"Our presence here has disturbed something," said Stubbs. "We have woken the ghosts of the past and they close in around us."

Other outlines formed, including a young man in farming clothing, his wrists bound in heavy manacles. He did not speak, though he appeared to give those present the wistful look of one who had abandoned all hope, then faded from view.

"I do not believe so," Lana answered. "These are not fully-formed beings. They are memories, echoes of the past which continue to be seen and heard… but have no other substance. A curious phenomenon indeed."

"I agree," said Piotr whose eyes had closed for a moment. "These images are not evil. Nor will they harm us." As he spoke his brow creased and his expression darkened. "Yet there are other things ahead which blight what is good and proper."

"What manner of things?" Eunice asked.

"The creature which commanded the spectres, for one," Edmund replied, cutting Piotr off from replying. It was as if Edmund was competing to prove his usefulness to the party. "Along with others of its kind. But there is something darker still, to which the creatures are drawn. A heart of darkness, in one place…"

The men took little comfort from this, clearly unsettled by the phantasms which they saw forming then disappearing just as quickly, but were just as disturbed by what the paladins had reported.

"Let us proceed," Lana murmured. "And face whatever awaits us."

As the men stepped forward, more silvery-grey tendrils snaked toward them. Images would form and hold themselves together for seconds before dissipating. All present found themselves distracted by chittering sounds which increased the deeper they progressed into the tunnel. Also, as they progressed onward, the breadth and height of the tunnel increased significantly.

"Bats," Stubbs commented, swiping a couple of the creatures as they flew uncomfortably close to his head.

"Keep calm everybody," Lana advised. "We need to keep our wits about us."

"Easier said than done, milady!" replied Varus who was beset by several of the flapping creatures. He attempted to bat them with his shield yet more kept coming.

Moments later all present came under attack from what seemed to be an enormous swarm of bats. Exasperated, Lana outstretched a hand and summoned a magical blizzard directly overhead. The pitch of the chittering increased momentarily, then lessened as two dozen frozen bats fell to the ground, many of them shattering upon impact. The men were left with chattering teeth from the sudden cold, yet the bats which had been flapping around them seemed less intent on causing disruption, and flew away. The chittering within the cave continued, albeit more quietly than before.

The passage widened into a large cave which extended beyond the light of the men's lanterns and Lana's dagger. As the smoky tendrils continued to snake toward the party, their point of origin became apparent. They were emanating from a pit in the centre of the cave. Edmund's gaze became fixed upon the pit and he approached as if mesmerised, though for all the wrong reasons. Lana too found her curiosity brimming; the pit was unlike anything she had viewed before. Firstly it appeared to have been hewn from a massive expanse of solid black material, which she presumed to be obsidian or something similar. Secondly the ground surrounding the pit had been etched with runes and emblems and, most significantly, eight long markings had been drawn pointing away from the centre of the pit, creating a star formation. Lana deduced that each point was probably directed toward one of the altars in the outer shrines.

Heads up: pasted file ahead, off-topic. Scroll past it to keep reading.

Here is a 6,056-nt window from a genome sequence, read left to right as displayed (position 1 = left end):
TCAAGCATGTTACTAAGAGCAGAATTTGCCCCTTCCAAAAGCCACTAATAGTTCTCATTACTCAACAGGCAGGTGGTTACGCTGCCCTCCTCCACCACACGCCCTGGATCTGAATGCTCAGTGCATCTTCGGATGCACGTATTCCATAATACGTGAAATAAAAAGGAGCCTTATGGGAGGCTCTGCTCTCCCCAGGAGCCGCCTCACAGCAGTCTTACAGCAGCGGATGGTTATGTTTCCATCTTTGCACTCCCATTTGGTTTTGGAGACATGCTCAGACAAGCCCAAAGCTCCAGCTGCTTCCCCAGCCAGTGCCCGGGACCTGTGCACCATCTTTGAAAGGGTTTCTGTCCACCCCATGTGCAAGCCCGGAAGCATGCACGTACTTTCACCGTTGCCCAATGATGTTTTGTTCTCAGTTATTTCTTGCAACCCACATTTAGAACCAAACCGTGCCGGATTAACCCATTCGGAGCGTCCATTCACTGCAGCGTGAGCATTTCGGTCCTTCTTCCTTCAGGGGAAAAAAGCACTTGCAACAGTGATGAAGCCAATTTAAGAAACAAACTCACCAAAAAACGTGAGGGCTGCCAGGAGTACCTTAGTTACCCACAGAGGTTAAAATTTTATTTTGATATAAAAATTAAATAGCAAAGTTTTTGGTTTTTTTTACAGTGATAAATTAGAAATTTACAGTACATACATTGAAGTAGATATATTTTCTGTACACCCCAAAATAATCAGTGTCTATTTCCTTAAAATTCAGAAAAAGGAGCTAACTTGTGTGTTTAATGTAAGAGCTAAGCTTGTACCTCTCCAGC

The chittering rose as the patrol advanced into the cavern, coming from all sides though its source remained hidden in the darkness which was all around.

Flanked by the two paladins Lana neared the edge of the pit. The trio noticed what they thought its most curious feature; twenty feet below ground level was a swirling, silvery-grey fog. Lana gazed upon this curiously for just an instant. Then, an ear-splitting shriek sounded as several dark forms detached from the bottom of the pit and soared upward. One of the forms could be heard whispering to the others.

"Keep them away from the Well!"

Lana and Piotr backed away as not one but five human shapes descended before them, all dressed in ragged clothing. These were no hazy phantasms; the creatures were fully formed and all possessed burning gazes, fangs and skin which had a distinctly deathly pallor. One was female, the others all male.

"Immortals preserve us," Lana heard Calvin breathe, standing behind her. His tone could be heard shaking. "Five of them."

"You invade our home," hissed one of the vampires, the tallest male, as Lana and Piotr continued to back away slowly. "Leave at once."

"You are outnumbered, foul beings," Edmund spoke defiantly. "Your presence within these tunnels cannot be tolerated. Prepare to defend yourselves."

"It is you who will wish you were better defended," answered the lead vampire. "Yet before you rush keenly to your doom, consider whether you are prepared to risk not only your own lives, but that of an innocent."

Lana and Piotr exchanged confused looks, not knowing what the vampire meant. Behind him, one of the other vampires closed its eyes. In an unseen, darkened area of the cave, part of the chittering was heard to grow louder. Then came a yelp. A yelp which was decidedly human.

"What was that?" Calvin asked.

"Stubbs," called a voice. "Lana?"

Hideous recognition dawned as in the back of Lana’s mind she identified the owner of the voice. Beside her, Stubbs stiffened as he too realised the increased danger of the situation they were in. Lana's heart sank as she weakly spoke the name aloud…


"Hi…" came the weakly cheerful response. "I'd be ever so grateful if you could get me out of here. I think these rats might devour me otherwise."